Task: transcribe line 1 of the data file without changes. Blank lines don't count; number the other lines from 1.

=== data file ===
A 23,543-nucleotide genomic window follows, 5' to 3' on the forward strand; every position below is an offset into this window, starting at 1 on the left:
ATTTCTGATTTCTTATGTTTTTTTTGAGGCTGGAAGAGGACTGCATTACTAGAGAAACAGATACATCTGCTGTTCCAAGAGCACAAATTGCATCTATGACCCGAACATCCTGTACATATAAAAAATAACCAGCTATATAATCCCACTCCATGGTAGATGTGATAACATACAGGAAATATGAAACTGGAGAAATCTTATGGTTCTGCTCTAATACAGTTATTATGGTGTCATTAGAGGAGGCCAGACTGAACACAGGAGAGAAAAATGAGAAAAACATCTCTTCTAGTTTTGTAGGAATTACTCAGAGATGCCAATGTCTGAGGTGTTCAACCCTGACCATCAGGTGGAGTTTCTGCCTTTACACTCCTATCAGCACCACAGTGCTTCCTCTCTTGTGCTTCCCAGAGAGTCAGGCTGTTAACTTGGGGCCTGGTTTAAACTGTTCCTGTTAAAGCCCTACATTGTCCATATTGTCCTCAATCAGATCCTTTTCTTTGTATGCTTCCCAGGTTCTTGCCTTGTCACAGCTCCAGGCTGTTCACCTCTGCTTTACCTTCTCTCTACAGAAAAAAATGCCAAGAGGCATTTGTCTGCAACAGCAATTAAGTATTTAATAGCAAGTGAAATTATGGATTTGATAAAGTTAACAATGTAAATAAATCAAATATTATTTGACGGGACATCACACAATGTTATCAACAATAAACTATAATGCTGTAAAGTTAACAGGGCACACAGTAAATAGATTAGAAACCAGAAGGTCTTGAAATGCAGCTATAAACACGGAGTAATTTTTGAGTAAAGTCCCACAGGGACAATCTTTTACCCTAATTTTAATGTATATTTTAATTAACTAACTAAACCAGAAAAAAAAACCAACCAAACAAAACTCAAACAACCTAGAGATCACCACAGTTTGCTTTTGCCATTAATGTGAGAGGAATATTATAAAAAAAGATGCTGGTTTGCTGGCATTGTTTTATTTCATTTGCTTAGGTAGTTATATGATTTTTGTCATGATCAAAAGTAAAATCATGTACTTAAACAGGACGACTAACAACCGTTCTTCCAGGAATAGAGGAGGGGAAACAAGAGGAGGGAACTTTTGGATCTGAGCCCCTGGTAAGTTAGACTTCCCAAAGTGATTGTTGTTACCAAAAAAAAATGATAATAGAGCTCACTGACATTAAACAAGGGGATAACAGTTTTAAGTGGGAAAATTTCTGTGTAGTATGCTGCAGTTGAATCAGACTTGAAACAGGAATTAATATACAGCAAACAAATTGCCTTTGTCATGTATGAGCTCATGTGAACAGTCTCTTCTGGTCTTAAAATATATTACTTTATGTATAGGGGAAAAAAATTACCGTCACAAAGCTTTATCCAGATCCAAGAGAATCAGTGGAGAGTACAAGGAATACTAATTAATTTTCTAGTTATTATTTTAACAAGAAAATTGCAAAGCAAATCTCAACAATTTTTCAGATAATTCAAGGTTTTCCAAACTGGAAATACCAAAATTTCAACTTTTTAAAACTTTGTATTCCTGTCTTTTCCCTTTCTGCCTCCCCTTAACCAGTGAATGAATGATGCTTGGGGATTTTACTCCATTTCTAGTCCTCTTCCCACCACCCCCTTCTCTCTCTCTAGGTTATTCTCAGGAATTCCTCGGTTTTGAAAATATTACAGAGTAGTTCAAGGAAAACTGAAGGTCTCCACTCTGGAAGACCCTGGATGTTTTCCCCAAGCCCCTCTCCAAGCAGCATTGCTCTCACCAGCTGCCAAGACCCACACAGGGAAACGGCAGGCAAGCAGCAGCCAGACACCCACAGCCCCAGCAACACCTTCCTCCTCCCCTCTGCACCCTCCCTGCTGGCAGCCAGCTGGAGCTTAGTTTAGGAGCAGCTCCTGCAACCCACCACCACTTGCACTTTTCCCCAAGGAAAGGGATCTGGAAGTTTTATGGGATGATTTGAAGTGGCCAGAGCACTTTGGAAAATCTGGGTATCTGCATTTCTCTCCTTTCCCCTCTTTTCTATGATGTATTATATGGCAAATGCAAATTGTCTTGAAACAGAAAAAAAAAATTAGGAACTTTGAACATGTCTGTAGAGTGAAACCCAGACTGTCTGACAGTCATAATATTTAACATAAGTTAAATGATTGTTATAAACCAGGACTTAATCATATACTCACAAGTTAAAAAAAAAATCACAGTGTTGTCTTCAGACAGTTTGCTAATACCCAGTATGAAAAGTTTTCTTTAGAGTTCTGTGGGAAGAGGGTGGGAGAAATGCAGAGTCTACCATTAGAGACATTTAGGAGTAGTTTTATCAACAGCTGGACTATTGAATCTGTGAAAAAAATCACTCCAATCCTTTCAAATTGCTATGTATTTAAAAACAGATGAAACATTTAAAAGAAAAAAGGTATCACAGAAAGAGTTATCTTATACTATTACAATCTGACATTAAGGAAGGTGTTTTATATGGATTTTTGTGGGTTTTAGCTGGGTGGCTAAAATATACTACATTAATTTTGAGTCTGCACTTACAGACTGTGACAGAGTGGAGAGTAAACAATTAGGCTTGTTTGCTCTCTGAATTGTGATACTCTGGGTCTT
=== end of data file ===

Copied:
A 23,543-nucleotide genomic window follows, 5' to 3' on the forward strand; every position below is an offset into this window, starting at 1 on the left: